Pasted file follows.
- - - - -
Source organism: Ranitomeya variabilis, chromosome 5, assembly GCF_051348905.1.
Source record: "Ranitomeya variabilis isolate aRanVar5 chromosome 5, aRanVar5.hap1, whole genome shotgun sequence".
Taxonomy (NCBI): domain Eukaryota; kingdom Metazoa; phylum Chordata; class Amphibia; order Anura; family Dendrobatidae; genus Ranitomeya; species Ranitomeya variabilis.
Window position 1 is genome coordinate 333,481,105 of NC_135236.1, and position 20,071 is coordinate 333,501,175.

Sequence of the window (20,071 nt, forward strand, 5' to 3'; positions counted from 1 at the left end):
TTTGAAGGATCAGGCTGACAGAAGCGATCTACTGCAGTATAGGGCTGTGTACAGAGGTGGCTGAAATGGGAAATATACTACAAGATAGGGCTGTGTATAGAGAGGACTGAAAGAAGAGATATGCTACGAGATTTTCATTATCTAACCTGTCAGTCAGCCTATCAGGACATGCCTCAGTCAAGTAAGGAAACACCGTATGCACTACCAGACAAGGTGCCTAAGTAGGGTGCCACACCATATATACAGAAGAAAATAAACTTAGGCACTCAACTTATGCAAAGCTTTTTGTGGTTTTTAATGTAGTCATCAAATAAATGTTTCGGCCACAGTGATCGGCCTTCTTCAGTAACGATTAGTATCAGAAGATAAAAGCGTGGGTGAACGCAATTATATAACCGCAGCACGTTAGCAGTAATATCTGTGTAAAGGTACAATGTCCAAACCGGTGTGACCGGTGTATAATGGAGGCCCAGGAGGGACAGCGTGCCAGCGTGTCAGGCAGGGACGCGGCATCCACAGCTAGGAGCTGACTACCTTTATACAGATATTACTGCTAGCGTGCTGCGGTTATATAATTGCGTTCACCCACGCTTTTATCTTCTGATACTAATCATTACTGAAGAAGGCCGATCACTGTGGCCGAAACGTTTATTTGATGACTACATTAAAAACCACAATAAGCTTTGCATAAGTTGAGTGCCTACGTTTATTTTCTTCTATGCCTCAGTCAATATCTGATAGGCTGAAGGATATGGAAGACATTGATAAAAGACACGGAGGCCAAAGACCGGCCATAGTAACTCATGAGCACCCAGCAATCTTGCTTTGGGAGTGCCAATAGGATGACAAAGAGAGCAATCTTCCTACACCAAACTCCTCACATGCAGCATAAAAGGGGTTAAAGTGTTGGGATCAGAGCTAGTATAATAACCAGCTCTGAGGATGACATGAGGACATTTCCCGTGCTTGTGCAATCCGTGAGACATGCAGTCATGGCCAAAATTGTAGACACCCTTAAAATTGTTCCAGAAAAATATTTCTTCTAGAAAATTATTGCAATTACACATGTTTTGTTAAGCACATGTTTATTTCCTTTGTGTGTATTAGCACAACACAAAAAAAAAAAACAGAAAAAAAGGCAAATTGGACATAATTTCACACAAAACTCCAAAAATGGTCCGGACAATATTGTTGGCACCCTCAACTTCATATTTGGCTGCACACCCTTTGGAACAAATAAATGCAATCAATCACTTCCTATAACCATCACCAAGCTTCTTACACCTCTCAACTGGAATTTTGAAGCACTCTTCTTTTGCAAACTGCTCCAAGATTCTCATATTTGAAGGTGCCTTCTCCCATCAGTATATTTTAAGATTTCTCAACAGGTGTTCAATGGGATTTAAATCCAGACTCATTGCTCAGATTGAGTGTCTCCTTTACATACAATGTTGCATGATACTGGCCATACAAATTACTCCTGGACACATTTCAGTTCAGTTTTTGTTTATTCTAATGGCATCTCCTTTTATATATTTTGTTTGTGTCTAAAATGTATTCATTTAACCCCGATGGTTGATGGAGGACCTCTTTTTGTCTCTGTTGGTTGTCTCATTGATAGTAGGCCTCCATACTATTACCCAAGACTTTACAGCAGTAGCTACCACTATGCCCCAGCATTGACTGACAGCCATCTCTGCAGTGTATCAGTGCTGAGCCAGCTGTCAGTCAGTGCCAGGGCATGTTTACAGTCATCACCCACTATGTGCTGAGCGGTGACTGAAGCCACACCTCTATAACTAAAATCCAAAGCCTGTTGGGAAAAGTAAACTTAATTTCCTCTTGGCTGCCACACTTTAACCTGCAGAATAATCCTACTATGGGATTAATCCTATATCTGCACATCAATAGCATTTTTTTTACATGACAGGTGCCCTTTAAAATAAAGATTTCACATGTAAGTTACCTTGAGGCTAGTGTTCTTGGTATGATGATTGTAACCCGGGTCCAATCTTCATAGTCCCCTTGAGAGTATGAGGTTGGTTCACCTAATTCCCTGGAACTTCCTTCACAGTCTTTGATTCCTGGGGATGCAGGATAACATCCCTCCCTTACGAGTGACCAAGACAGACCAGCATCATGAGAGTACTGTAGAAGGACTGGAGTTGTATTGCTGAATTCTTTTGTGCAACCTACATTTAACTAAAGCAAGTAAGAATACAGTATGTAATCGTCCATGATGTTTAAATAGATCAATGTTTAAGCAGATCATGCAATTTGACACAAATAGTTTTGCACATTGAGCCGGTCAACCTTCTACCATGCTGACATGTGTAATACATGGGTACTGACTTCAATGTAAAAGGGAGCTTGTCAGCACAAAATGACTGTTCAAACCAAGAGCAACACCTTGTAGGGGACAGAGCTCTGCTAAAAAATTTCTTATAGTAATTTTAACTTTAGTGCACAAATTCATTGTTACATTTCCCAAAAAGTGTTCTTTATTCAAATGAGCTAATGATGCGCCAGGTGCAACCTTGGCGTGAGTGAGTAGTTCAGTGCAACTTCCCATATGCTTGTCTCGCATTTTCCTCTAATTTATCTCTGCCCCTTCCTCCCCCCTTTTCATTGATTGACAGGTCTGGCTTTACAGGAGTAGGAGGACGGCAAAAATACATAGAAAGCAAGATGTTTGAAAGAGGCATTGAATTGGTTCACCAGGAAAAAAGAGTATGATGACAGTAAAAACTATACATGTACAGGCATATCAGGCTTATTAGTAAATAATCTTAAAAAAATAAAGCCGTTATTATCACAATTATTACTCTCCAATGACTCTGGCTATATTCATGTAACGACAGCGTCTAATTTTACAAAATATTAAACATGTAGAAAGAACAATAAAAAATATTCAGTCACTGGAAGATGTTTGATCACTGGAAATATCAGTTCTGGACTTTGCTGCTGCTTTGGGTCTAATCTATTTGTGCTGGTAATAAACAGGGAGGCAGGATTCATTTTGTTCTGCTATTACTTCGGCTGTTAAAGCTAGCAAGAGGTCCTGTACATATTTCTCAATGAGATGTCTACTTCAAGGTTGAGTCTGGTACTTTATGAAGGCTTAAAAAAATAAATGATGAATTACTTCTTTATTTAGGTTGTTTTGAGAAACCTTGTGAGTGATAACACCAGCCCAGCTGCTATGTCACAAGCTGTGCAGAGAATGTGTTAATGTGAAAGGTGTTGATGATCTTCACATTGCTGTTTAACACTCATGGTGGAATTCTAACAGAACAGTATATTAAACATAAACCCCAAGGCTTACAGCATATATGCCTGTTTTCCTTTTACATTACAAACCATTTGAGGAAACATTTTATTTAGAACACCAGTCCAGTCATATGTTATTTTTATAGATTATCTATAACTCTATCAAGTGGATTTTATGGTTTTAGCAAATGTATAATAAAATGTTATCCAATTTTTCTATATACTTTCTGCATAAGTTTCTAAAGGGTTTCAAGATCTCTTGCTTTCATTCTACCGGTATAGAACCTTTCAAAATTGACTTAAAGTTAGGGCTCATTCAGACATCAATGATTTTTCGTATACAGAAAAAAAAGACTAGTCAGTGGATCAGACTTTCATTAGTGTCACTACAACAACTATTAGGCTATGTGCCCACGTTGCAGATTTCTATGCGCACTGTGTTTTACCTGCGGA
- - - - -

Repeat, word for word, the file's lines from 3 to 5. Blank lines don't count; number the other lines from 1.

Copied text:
Taxonomy (NCBI): domain Eukaryota; kingdom Metazoa; phylum Chordata; class Amphibia; order Anura; family Dendrobatidae; genus Ranitomeya; species Ranitomeya variabilis.
Window position 1 is genome coordinate 333,481,105 of NC_135236.1, and position 20,071 is coordinate 333,501,175.

Sequence of the window (20,071 nt, forward strand, 5' to 3'; positions counted from 1 at the left end):